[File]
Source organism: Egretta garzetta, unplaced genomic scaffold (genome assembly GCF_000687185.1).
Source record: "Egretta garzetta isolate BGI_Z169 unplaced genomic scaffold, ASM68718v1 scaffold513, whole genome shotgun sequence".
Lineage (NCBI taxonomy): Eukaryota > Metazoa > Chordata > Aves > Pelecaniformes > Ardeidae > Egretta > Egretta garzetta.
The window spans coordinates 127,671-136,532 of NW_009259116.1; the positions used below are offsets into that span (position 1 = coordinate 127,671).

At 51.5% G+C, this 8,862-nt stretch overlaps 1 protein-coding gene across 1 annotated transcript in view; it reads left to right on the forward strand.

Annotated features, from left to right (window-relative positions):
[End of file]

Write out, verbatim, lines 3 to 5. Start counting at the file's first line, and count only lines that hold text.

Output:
Lineage (NCBI taxonomy): Eukaryota > Metazoa > Chordata > Aves > Pelecaniformes > Ardeidae > Egretta > Egretta garzetta.
The window spans coordinates 127,671-136,532 of NW_009259116.1; the positions used below are offsets into that span (position 1 = coordinate 127,671).

At 51.5% G+C, this 8,862-nt stretch overlaps 1 protein-coding gene across 1 annotated transcript in view; it reads left to right on the forward strand.